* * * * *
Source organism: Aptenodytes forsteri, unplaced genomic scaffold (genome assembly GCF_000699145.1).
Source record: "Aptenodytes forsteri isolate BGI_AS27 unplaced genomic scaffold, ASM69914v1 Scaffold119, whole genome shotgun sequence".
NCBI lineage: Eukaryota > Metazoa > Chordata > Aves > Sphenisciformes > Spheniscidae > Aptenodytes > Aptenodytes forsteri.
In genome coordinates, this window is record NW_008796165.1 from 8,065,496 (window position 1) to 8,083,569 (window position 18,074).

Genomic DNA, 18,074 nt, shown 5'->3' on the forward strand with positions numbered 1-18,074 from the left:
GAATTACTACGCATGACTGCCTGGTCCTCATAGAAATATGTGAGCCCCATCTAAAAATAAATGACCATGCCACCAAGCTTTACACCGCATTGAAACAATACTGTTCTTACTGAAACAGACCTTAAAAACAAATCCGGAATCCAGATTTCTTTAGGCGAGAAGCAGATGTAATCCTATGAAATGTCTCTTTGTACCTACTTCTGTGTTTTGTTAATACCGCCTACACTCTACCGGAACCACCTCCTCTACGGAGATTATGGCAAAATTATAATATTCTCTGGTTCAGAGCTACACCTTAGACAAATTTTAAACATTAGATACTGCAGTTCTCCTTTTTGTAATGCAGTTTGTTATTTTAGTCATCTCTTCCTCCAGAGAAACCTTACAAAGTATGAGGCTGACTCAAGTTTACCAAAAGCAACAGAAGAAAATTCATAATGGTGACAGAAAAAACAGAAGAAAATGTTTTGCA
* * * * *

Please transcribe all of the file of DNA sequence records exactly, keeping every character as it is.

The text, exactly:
Source organism: Aptenodytes forsteri, unplaced genomic scaffold (genome assembly GCF_000699145.1).
Source record: "Aptenodytes forsteri isolate BGI_AS27 unplaced genomic scaffold, ASM69914v1 Scaffold119, whole genome shotgun sequence".
NCBI lineage: Eukaryota > Metazoa > Chordata > Aves > Sphenisciformes > Spheniscidae > Aptenodytes > Aptenodytes forsteri.
In genome coordinates, this window is record NW_008796165.1 from 8,065,496 (window position 1) to 8,083,569 (window position 18,074).

Genomic DNA, 18,074 nt, shown 5'->3' on the forward strand with positions numbered 1-18,074 from the left:
GAATTACTACGCATGACTGCCTGGTCCTCATAGAAATATGTGAGCCCCATCTAAAAATAAATGACCATGCCACCAAGCTTTACACCGCATTGAAACAATACTGTTCTTACTGAAACAGACCTTAAAAACAAATCCGGAATCCAGATTTCTTTAGGCGAGAAGCAGATGTAATCCTATGAAATGTCTCTTTGTACCTACTTCTGTGTTTTGTTAATACCGCCTACACTCTACCGGAACCACCTCCTCTACGGAGATTATGGCAAAATTATAATATTCTCTGGTTCAGAGCTACACCTTAGACAAATTTTAAACATTAGATACTGCAGTTCTCCTTTTTGTAATGCAGTTTGTTATTTTAGTCATCTCTTCCTCCAGAGAAACCTTACAAAGTATGAGGCTGACTCAAGTTTACCAAAAGCAACAGAAGAAAATTCATAATGGTGACAGAAAAAACAGAAGAAAATGTTTTGCA